This article examines how participatory design strategies can serve as an effective tool when working with multiple design constraints. Emily Carr University of Art + Design students were asked to collaborate with children with special learning needs to create a textile-based product from reclaimed fabric that endorsed sustainability among both the users and the designers.

Kenneth Gordon Maplewood School (KGMS) is an independent school that specializes in teaching children with dyslexia and learning disabilities. Owned and operated by The Society for the Education of Children with Specific Learning Disabilities, KGMS employs the Orton-Gillingham teaching method, which favours visual, auditory, tactile and kinesthetic cues. [2] In 2010, KGMS relocated from Burnaby, British Columbia to its present location in North Vancouver, BC.

Second-year design students from Emily Carr, working in pairs, were asked to create an interactive textile-based artifact or system that would encourage sustainable practices within the KGMS community. Each team was matched with a group of three to four Division 6 students from KGMS, who would serve as co-creators on the project. The resulting design would be gifted to KGMS and its students for implementation in their school.

Defining the Problem

Prior to this project, the majority of our design briefs have been directed towards theoretical users and allowed for “blue sky” ideationdesigning without limits. In order to gain practical experience, we were challenged to apply our knowledge and skills to a set of complex, real-world issues that contained multiple non-negotiable parameters. Working with users with very specific needs and limitations, we were asked to use participatory design techniques to create a product that not only encouraged sustainable practices, but considered such practices in all facets of the production process as well.

The project was subjected to numerous constraints. Our product had to:

  • be made from reclaimed Sheerfill II-HT fabric (a fiberglass and polytetrafluoroethylene composite) from Canada Place’s former roof, donated by Re-Fab Vancouver;
  • use only textile manufacturing techniques;
  • not exceed 2 square metres in size;
  • be made of repetitive elements;
  • emphasize dynamic relationships;
  • be geared towards children, factoring in ergonomics, safety, functionality and durability; and
  • take into consideration the learning needs of the KGMS students.


Preliminary Research

In order to present sustainability to the students in tangible, accessible terms, we elected to focus on environmental issues that were common to our region. Given KGMS’ proximity to the Burrard Inlet, we narrowed the initial scope of our research to environmental issues related to water, such as consumption, conservation and marine debris.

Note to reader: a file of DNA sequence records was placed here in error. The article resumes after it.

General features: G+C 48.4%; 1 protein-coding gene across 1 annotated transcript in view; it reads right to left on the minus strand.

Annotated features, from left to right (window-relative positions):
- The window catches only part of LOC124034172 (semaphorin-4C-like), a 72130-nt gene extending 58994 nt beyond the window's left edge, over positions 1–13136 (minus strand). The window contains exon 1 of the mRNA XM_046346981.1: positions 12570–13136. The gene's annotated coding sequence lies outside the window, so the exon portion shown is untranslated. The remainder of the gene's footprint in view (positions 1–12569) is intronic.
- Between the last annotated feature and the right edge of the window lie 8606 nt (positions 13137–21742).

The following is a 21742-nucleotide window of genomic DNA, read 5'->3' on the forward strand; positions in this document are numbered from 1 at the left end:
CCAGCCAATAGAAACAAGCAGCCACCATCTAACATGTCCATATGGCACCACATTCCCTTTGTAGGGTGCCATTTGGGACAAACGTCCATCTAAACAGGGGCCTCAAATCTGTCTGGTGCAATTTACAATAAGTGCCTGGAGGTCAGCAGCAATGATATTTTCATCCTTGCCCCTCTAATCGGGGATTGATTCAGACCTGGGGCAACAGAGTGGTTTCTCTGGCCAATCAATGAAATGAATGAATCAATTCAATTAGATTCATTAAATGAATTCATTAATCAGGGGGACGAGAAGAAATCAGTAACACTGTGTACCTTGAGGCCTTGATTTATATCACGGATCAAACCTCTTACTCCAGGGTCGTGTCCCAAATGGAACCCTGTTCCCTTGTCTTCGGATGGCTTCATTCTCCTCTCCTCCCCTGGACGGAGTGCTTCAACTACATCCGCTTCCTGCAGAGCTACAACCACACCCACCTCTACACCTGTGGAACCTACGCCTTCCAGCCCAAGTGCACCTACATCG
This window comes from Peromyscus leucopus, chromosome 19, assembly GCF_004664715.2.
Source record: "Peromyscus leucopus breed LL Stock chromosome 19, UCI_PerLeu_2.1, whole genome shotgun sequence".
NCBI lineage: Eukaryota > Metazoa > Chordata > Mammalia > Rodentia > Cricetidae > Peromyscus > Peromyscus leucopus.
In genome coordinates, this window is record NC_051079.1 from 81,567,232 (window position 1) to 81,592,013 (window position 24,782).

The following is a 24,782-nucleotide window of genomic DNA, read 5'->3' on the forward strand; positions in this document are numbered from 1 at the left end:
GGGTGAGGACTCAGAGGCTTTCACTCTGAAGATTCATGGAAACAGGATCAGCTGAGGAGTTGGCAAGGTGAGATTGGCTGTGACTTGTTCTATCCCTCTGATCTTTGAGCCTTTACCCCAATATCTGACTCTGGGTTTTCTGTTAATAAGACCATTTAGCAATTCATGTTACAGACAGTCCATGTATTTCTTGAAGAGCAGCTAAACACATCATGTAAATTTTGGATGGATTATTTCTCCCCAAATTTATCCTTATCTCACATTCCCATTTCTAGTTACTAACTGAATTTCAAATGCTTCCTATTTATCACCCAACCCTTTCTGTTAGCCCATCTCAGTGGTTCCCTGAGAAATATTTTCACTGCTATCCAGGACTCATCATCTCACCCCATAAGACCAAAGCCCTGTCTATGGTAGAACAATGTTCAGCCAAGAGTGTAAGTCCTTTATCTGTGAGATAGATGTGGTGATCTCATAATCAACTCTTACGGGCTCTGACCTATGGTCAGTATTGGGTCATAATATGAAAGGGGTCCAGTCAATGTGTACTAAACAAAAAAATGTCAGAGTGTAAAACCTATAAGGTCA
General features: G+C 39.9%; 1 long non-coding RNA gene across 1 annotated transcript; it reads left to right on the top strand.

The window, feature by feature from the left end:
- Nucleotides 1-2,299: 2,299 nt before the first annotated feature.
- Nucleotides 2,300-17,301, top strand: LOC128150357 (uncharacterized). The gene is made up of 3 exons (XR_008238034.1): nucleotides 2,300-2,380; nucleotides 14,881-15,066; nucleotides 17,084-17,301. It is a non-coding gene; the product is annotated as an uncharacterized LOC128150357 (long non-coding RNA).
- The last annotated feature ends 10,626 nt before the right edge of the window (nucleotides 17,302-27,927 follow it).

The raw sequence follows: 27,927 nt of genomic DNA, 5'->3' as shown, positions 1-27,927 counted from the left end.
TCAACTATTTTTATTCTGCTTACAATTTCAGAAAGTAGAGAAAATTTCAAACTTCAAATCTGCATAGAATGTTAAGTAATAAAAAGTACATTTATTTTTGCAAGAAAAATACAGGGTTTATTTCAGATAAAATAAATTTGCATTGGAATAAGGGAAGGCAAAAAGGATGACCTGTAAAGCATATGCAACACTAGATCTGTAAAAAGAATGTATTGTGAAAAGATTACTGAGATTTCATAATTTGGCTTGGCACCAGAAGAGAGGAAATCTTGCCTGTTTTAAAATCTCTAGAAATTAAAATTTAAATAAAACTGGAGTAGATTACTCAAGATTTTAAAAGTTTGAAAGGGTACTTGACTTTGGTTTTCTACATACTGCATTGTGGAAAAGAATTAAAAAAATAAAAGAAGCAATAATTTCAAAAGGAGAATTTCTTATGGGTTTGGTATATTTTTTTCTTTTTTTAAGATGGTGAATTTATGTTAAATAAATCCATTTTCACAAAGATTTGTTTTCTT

Figure 1. Cultural Probe. Elements of the Cultural Probe kit used for primary research included team-building puzzles, drawings and other activities for the children to engage in. The probe kits served to provide glimpses into the everyday lives of the students.

Cultural Probe

Based on our research findings, we created a cultural probe for each KGMS student that consisted of a team-building puzzle, exploratory drawing and collage exercises, a scavenger hunt and an ideation activity involving common recyclable objects. These probes, which would provide glimpses into the everyday lives of our students, were intended to serve “as beacons for [our] imagination.” [1, 3]

After receiving the completed probes back, we discovered that while our KGMS group was aware of the environment, their knowledge was limited to abstract recycling practices typically associated with public advocacy campaigns. Furthermore, they expressed little interest in the subject of water, rendering our preliminary research moot. Rather than relegate our students to the role of mere users, we abandoned our initial concept in favour of creating a co-design space at this early front end of the design development process where the KGMS students would work with us in a more emancipatory role. [4, 5]

Co-Design Sessions

To encourage free-form dialogue that would reveal potential design opportunities, we organized two co-design sessions that alluded to sustainability as a by-product of each activity rather than the focus.

The first session consisted of:

  • a student-led tour of KGMS;
  • a figurine workshop where each student:
    • created a superpower character using found objects and scrap material; and